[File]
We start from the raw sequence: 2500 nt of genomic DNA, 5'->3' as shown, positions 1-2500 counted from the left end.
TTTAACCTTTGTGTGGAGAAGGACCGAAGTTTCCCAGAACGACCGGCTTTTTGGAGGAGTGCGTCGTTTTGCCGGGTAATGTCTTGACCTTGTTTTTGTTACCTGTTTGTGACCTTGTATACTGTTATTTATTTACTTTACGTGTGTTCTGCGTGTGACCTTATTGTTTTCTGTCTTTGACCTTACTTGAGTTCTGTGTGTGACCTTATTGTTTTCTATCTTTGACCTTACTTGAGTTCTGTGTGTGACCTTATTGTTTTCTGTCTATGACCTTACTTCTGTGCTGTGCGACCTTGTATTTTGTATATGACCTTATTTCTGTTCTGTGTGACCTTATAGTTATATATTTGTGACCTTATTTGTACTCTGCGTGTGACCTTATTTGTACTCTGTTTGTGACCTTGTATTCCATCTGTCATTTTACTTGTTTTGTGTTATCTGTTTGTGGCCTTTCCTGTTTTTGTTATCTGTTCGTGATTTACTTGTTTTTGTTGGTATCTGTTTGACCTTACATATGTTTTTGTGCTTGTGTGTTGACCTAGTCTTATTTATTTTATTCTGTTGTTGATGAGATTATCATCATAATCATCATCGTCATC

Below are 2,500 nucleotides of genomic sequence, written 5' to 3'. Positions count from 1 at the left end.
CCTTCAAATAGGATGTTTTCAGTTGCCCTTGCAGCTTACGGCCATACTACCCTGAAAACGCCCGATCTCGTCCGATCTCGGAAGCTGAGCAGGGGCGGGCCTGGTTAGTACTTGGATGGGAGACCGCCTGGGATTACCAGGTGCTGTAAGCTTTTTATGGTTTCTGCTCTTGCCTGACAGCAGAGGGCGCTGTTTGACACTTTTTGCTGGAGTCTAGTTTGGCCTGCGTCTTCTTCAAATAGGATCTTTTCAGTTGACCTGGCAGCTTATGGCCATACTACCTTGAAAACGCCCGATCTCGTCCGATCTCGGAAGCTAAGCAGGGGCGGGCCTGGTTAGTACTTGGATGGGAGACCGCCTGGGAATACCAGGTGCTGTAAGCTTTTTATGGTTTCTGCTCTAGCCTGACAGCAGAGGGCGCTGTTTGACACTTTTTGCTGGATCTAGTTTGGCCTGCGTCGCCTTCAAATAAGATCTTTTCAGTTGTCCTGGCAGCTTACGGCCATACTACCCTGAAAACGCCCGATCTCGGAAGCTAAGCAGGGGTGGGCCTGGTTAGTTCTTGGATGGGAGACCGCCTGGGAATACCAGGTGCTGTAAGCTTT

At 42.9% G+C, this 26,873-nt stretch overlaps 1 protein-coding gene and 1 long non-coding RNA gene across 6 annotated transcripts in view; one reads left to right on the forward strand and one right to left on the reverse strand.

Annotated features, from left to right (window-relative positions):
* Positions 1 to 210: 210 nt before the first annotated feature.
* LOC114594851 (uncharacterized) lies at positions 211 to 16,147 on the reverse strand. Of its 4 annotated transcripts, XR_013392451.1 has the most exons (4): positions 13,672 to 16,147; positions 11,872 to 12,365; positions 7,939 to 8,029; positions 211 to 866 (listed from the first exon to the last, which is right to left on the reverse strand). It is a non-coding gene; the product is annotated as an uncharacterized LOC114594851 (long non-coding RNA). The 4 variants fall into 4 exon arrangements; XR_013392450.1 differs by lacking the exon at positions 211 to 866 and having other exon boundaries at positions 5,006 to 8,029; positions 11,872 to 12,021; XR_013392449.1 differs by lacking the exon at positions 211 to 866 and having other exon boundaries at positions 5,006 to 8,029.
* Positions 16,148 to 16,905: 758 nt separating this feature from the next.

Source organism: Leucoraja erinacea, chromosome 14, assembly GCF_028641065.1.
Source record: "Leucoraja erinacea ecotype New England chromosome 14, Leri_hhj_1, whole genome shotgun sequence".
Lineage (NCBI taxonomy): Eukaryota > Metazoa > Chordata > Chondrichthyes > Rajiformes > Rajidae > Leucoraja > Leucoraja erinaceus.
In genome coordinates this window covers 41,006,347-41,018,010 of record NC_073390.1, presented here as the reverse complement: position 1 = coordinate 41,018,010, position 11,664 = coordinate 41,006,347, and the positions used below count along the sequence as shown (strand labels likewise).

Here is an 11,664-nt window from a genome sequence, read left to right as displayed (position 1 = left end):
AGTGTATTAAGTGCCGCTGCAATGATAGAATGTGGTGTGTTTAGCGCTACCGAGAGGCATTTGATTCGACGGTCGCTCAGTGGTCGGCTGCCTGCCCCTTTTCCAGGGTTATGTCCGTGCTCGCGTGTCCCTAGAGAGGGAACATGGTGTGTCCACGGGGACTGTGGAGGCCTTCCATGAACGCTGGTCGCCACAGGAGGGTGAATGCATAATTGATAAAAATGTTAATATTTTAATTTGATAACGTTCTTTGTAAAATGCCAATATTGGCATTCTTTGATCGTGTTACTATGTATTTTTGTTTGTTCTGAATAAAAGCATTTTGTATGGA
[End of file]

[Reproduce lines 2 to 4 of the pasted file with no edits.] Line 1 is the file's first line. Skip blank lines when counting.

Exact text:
TTTAACCTTTGTGTGGAGAAGGACCGAAGTTTCCCAGAACGACCGGCTTTTTGGAGGAGTGCGTCGTTTTGCCGGGTAATGTCTTGACCTTGTTTTTGTTACCTGTTTGTGACCTTGTATACTGTTATTTATTTACTTTACGTGTGTTCTGCGTGTGACCTTATTGTTTTCTGTCTTTGACCTTACTTGAGTTCTGTGTGTGACCTTATTGTTTTCTATCTTTGACCTTACTTGAGTTCTGTGTGTGACCTTATTGTTTTCTGTCTATGACCTTACTTCTGTGCTGTGCGACCTTGTATTTTGTATATGACCTTATTTCTGTTCTGTGTGACCTTATAGTTATATATTTGTGACCTTATTTGTACTCTGCGTGTGACCTTATTTGTACTCTGTTTGTGACCTTGTATTCCATCTGTCATTTTACTTGTTTTGTGTTATCTGTTTGTGGCCTTTCCTGTTTTTGTTATCTGTTCGTGATTTACTTGTTTTTGTTGGTATCTGTTTGACCTTACATATGTTTTTGTGCTTGTGTGTTGACCTAGTCTTATTTATTTTATTCTGTTGTTGATGAGATTATCATCATAATCATCATCGTCATC

Below are 2,500 nucleotides of genomic sequence, written 5' to 3'. Positions count from 1 at the left end.
CCTTCAAATAGGATGTTTTCAGTTGCCCTTGCAGCTTACGGCCATACTACCCTGAAAACGCCCGATCTCGTCCGATCTCGGAAGCTGAGCAGGGGCGGGCCTGGTTAGTACTTGGATGGGAGACCGCCTGGGATTACCAGGTGCTGTAAGCTTTTTATGGTTTCTGCTCTTGCCTGACAGCAGAGGGCGCTGTTTGACACTTTTTGCTGGAGTCTAGTTTGGCCTGCGTCTTCTTCAAATAGGATCTTTTCAGTTGACCTGGCAGCTTATGGCCATACTACCTTGAAAACGCCCGATCTCGTCCGATCTCGGAAGCTAAGCAGGGGCGGGCCTGGTTAGTACTTGGATGGGAGACCGCCTGGGAATACCAGGTGCTGTAAGCTTTTTATGGTTTCTGCTCTAGCCTGACAGCAGAGGGCGCTGTTTGACACTTTTTGCTGGATCTAGTTTGGCCTGCGTCGCCTTCAAATAAGATCTTTTCAGTTGTCCTGGCAGCTTACGGCCATACTACCCTGAAAACGCCCGATCTCGGAAGCTAAGCAGGGGTGGGCCTGGTTAGTTCTTGGATGGGAGACCGCCTGGGAATACCAGGTGCTGTAAGCTTT